Fianna Fáil Finance Spokesperson Michael McGrath has described the measures announced by government to deal with mortgage arrears as timid and lacking ambition following four years of indifference on the subject.
Deputy McGrath commented, “Over the last four years the Government has denied the existence of a problem in relation to how the banks are allowed to dictate the pace and nature of how mortgages are restructured. A huge amount of unnecessary distress has been heaped on families as a result of the failure to address this issue. We welcome the fact that a court may, in certain circumstances, effectively overrule the bank and impose a solution but we need to see the details of how this will work. It comes of course in the wake of the government consistently stating that such a plan would be unconstitutional.
“We know from how the banks used the personal insolvency legislation that they will exploit any weakness in the legal framework governing how they deal with mortgage distress. Borrowers going to court need to have independent and timely legal advice. This needs to be a fundamental part of the solution. We also need to legislate to ensure consistency in treatment across banks in relation to split mortgages and other solutions.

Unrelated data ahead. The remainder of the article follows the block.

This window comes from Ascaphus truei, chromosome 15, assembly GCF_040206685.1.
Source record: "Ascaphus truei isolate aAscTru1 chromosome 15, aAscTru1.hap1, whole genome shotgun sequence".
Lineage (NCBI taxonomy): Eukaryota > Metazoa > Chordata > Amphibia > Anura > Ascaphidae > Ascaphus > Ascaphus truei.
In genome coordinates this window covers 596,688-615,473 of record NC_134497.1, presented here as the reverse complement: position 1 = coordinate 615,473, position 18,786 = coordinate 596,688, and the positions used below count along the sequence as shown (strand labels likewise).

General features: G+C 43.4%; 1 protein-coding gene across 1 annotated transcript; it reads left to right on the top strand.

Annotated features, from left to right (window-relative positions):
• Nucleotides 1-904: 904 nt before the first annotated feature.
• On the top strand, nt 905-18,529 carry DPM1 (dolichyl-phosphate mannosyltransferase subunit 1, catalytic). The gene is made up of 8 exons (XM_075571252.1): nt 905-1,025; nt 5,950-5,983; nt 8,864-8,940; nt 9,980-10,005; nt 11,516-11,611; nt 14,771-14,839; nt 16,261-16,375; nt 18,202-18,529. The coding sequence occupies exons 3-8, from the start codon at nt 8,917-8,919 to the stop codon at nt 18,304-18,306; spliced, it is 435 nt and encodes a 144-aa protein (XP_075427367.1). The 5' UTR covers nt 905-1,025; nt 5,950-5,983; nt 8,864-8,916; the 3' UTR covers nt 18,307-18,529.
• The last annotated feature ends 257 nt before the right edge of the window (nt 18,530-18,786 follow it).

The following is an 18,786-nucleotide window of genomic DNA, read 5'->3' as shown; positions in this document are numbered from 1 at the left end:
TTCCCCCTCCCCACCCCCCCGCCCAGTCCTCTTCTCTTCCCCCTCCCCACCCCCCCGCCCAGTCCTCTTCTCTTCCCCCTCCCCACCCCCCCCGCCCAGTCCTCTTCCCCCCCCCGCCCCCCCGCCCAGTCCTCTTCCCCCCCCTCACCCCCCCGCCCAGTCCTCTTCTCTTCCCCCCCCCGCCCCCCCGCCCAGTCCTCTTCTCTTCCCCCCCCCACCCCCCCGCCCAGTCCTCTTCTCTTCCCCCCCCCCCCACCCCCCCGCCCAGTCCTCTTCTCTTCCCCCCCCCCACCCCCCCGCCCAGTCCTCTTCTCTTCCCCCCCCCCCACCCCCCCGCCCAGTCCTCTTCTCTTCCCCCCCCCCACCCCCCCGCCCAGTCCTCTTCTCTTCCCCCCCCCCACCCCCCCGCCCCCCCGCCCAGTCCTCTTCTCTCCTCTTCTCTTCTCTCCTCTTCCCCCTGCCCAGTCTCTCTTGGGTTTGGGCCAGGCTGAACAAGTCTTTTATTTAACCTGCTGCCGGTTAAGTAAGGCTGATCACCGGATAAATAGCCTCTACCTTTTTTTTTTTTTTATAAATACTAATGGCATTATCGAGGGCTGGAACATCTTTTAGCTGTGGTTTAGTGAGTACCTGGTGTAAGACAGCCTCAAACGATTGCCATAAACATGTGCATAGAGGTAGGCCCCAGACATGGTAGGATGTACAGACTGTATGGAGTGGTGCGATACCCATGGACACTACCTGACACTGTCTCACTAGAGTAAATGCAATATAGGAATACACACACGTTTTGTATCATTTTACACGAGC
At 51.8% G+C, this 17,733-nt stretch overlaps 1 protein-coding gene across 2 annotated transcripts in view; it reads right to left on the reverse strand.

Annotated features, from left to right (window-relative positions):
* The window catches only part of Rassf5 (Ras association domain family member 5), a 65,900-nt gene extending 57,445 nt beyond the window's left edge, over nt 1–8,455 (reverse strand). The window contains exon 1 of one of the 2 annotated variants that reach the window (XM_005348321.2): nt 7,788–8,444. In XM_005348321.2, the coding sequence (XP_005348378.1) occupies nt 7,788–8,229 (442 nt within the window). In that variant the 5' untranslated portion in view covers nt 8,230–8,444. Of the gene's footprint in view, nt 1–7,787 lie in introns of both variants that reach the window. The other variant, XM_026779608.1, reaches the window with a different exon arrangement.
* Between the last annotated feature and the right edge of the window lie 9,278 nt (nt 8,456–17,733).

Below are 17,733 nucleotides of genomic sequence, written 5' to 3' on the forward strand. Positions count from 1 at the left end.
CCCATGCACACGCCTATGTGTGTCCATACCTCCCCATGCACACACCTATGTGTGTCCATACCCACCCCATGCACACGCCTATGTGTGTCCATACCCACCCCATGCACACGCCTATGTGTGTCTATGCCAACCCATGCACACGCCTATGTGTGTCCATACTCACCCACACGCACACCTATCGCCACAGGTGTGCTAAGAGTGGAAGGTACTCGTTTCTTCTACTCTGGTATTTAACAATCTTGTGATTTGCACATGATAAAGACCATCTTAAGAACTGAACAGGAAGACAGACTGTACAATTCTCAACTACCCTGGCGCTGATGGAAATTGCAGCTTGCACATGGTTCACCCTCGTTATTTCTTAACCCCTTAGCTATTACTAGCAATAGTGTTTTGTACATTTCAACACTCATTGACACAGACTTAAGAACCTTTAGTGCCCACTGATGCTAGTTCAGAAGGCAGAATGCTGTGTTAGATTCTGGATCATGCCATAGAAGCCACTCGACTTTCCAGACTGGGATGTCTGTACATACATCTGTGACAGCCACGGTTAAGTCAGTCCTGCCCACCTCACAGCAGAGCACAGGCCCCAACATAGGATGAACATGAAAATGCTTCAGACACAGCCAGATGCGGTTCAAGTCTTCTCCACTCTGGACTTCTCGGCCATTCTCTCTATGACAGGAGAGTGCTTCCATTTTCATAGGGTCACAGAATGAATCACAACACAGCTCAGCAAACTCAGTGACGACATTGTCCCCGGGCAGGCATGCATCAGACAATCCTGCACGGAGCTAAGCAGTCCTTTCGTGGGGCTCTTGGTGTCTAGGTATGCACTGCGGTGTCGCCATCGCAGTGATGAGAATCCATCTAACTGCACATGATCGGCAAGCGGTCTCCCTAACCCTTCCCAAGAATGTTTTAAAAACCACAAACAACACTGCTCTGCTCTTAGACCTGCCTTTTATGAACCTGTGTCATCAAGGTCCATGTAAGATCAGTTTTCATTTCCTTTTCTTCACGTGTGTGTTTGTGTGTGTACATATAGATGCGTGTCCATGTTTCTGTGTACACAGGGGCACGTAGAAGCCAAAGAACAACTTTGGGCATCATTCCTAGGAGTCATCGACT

“It is my view that there is a need for a complete culture change on the part of the banks in how they deal with customers and an independent mortgage resolution process to ensure that fair treatment is given to families. I am very doubtful if what is being proposed today will be adequate to achieve this very necessary culture change.
“I welcome the increase in the thresholds relating to the Mortgage to Rent. However this was just one of the problems relating to the scheme. The scheme, although well intentioned, has proven too bureaucratic and involves too many agencies. The house effectively has to be sold twice, first the occupier sells it to the bank and then the bank sells it to the Housing Agency which needs to receive approval from the Department of the Environment. There is potential for it to fall through at any stage. This process needs to be streamlined urgently. The banks must resolve what happens to the residual debt once the property is sold to a housing association as this appears to be a major stumbling block. The banks have to recognise that in some cases the debt is irretrievable and they will have to write off a proportion of it.
“MABS have a strong track record of supporting families in financial distress and an expansion of its role is welcome. I have consistently called for the setting up of a system of state and creditor funded insolvency practitioners. These would take on cases where the debtor’s payment capacity is so impaired that existing Pips are unwilling or unable to do so.”